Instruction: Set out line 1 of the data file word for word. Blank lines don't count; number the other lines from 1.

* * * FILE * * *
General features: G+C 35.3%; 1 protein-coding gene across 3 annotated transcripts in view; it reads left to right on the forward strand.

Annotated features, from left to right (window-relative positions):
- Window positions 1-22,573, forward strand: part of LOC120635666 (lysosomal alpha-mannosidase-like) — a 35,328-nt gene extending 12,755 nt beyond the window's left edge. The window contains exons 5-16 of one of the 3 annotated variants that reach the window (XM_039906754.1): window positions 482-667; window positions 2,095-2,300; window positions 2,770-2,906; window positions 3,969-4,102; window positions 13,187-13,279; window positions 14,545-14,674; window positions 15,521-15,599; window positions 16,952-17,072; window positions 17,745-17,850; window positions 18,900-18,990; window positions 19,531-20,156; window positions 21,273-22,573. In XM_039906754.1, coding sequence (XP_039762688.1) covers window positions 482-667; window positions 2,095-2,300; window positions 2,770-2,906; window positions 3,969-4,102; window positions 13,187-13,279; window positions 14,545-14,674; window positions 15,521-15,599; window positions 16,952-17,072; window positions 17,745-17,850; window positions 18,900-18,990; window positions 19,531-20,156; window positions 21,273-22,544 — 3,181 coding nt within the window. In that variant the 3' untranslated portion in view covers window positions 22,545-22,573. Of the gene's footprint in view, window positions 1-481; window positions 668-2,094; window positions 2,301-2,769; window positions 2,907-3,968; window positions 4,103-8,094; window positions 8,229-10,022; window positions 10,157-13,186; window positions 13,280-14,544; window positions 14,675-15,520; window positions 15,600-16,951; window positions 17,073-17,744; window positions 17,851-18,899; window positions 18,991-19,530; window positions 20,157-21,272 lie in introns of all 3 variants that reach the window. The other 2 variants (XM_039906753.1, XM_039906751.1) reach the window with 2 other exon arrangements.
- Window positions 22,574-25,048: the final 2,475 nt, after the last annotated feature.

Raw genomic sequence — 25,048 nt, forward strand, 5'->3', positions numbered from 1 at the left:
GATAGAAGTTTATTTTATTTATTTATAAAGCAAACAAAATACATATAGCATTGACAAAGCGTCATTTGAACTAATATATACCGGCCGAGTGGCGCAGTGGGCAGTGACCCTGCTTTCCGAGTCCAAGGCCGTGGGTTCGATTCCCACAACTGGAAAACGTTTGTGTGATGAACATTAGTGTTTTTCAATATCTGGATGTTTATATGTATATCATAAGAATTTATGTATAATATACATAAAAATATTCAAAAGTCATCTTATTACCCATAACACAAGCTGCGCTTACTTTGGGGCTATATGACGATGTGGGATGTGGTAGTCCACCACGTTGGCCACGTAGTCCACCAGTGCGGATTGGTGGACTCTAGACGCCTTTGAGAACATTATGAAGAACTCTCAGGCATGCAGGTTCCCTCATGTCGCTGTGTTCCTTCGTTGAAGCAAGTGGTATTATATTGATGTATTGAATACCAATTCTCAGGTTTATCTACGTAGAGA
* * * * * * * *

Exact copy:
General features: G+C 35.3%; 1 protein-coding gene across 3 annotated transcripts in view; it reads left to right on the forward strand.